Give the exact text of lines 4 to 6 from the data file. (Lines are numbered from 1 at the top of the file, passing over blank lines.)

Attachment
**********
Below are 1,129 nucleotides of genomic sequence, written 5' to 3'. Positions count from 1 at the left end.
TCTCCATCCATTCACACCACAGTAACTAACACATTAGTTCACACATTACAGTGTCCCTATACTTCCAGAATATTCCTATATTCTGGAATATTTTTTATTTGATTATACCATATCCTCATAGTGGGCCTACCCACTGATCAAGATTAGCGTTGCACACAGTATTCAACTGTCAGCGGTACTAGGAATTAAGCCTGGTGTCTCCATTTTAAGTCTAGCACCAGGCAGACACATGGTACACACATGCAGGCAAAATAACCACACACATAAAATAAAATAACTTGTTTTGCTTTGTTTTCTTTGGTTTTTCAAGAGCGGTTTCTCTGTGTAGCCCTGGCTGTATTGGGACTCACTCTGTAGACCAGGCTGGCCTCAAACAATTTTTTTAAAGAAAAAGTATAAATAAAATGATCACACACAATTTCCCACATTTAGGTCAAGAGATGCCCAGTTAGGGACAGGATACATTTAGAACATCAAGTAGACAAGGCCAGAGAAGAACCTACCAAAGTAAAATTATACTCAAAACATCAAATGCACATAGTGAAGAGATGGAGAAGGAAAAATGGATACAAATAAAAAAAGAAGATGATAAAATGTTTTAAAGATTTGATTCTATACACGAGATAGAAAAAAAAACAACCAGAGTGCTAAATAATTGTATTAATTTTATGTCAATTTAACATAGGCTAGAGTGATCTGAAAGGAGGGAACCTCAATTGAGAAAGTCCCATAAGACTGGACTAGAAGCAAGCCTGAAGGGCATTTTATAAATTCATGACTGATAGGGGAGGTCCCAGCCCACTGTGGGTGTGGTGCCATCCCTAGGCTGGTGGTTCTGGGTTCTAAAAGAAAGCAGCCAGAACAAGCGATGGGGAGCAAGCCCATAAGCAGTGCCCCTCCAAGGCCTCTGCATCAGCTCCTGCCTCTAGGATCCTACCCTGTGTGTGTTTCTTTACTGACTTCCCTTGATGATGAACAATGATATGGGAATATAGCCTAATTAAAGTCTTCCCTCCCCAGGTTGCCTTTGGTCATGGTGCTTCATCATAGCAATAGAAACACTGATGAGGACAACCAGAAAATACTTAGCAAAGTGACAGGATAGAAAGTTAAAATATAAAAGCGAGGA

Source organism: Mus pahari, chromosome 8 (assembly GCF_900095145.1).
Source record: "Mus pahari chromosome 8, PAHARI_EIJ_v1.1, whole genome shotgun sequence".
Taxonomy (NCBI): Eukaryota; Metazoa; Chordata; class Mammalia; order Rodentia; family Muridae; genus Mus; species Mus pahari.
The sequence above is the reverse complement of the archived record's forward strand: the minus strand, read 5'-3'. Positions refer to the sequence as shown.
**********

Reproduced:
Source record: "Mus pahari chromosome 8, PAHARI_EIJ_v1.1, whole genome shotgun sequence".
Taxonomy (NCBI): Eukaryota; Metazoa; Chordata; class Mammalia; order Rodentia; family Muridae; genus Mus; species Mus pahari.
The sequence above is the reverse complement of the archived record's forward strand: the minus strand, read 5'-3'. Positions refer to the sequence as shown.